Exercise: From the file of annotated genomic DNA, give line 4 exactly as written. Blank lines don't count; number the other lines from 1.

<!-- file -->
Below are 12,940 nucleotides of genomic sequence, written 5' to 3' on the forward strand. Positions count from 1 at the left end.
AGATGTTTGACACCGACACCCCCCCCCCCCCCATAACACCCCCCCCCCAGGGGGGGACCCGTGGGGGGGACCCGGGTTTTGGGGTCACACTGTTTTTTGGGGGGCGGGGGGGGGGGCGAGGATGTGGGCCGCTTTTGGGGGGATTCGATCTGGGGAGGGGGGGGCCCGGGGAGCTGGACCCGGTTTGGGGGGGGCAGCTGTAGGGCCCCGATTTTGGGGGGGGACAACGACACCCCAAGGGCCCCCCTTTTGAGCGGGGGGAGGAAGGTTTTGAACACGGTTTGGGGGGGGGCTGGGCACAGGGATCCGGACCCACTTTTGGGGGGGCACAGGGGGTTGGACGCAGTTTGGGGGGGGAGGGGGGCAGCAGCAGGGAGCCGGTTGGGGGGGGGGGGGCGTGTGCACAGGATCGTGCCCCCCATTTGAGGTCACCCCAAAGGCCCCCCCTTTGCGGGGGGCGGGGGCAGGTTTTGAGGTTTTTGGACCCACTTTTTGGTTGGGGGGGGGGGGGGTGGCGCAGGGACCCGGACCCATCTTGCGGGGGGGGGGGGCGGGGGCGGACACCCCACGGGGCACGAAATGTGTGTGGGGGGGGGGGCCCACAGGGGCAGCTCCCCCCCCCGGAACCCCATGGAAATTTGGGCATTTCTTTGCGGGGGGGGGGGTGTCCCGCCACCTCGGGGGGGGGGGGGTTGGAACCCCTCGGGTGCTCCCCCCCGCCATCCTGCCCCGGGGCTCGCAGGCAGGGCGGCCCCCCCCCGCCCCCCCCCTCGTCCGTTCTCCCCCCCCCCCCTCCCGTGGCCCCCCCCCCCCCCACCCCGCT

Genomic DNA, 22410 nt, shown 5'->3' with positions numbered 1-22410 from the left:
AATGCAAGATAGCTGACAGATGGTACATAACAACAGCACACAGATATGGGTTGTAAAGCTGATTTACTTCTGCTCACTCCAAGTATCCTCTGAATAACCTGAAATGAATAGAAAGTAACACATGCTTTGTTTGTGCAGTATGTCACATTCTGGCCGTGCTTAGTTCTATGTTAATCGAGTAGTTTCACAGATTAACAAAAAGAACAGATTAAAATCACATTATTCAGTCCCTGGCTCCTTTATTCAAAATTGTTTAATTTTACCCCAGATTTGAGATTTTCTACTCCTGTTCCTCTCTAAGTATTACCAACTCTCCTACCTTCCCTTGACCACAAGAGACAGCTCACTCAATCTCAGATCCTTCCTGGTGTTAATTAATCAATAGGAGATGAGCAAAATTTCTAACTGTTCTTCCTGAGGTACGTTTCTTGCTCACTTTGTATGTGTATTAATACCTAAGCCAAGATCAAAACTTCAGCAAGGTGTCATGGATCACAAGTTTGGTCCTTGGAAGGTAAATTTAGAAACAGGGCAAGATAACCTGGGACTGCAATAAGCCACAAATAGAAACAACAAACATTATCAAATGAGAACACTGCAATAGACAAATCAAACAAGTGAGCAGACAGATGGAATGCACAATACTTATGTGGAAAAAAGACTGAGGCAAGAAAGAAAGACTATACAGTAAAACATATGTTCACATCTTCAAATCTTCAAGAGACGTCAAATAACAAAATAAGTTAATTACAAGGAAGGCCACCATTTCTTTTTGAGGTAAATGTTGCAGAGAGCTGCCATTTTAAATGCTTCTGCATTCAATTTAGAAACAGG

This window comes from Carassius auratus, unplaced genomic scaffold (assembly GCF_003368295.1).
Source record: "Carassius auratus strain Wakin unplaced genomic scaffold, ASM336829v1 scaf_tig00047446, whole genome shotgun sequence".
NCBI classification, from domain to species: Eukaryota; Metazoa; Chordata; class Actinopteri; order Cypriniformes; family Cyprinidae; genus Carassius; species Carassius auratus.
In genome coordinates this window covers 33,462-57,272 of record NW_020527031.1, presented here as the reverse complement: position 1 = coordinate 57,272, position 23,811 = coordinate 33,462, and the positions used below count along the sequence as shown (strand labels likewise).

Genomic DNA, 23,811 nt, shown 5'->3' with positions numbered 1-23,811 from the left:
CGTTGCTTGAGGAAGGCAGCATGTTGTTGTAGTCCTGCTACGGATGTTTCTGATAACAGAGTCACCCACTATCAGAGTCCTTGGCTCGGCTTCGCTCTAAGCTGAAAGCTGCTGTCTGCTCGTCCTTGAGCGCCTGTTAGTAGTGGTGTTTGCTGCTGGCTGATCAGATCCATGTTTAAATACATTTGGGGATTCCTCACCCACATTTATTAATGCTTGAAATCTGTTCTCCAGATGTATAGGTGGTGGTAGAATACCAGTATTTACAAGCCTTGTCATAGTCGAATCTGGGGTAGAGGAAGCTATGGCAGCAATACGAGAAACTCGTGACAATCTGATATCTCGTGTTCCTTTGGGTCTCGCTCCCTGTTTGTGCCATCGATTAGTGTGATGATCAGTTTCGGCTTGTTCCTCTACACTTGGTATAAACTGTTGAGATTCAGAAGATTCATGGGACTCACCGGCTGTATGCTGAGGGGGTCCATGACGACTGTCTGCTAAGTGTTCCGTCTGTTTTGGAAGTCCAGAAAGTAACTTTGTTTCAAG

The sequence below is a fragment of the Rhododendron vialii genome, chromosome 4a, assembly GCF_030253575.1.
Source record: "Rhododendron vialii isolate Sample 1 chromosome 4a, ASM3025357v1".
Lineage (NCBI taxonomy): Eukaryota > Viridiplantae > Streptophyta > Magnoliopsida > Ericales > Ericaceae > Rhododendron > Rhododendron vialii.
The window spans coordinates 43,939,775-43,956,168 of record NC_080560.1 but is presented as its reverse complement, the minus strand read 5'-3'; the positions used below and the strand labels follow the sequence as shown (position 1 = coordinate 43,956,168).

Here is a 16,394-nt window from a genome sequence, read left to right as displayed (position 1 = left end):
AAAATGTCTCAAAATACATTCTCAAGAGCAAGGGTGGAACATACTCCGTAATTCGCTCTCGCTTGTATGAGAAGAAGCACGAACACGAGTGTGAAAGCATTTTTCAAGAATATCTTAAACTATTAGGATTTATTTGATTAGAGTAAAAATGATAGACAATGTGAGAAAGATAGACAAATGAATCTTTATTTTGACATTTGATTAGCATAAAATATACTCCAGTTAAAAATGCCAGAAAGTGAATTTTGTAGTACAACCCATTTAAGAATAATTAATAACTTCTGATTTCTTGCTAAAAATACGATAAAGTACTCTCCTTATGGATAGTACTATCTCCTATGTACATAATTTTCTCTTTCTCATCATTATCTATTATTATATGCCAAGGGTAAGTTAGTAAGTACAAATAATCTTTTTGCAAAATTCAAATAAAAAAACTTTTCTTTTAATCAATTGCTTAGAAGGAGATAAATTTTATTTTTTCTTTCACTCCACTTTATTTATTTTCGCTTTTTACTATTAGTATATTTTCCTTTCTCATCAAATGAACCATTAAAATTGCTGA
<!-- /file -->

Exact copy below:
AATGCAAGATAGCTGACAGATGGTACATAACAACAGCACACAGATATGGGTTGTAAAGCTGATTTACTTCTGCTCACTCCAAGTATCCTCTGAATAACCTGAAATGAATAGAAAGTAACACATGCTTTGTTTGTGCAGTATGTCACATTCTGGCCGTGCTTAGTTCTATGTTAATCGAGTAGTTTCACAGATTAACAAAAAGAACAGATTAAAATCACATTATTCAGTCCCTGGCTCCTTTATTCAAAATTGTTTAATTTTACCCCAGATTTGAGATTTTCTACTCCTGTTCCTCTCTAAGTATTACCAACTCTCCTACCTTCCCTTGACCACAAGAGACAGCTCACTCAATCTCAGATCCTTCCTGGTGTTAATTAATCAATAGGAGATGAGCAAAATTTCTAACTGTTCTTCCTGAGGTACGTTTCTTGCTCACTTTGTATGTGTATTAATACCTAAGCCAAGATCAAAACTTCAGCAAGGTGTCATGGATCACAAGTTTGGTCCTTGGAAGGTAAATTTAGAAACAGGGCAAGATAACCTGGGACTGCAATAAGCCACAAATAGAAACAACAAACATTATCAAATGAGAACACTGCAATAGACAAATCAAACAAGTGAGCAGACAGATGGAATGCACAATACTTATGTGGAAAAAAGACTGAGGCAAGAAAGAAAGACTATACAGTAAAACATATGTTCACATCTTCAAATCTTCAAGAGACGTCAAATAACAAAATAAGTTAATTACAAGGAAGGCCACCATTTCTTTTTGAGGTAAATGTTGCAGAGAGCTGCCATTTTAAATGCTTCTGCATTCAATTTAGAAACAGG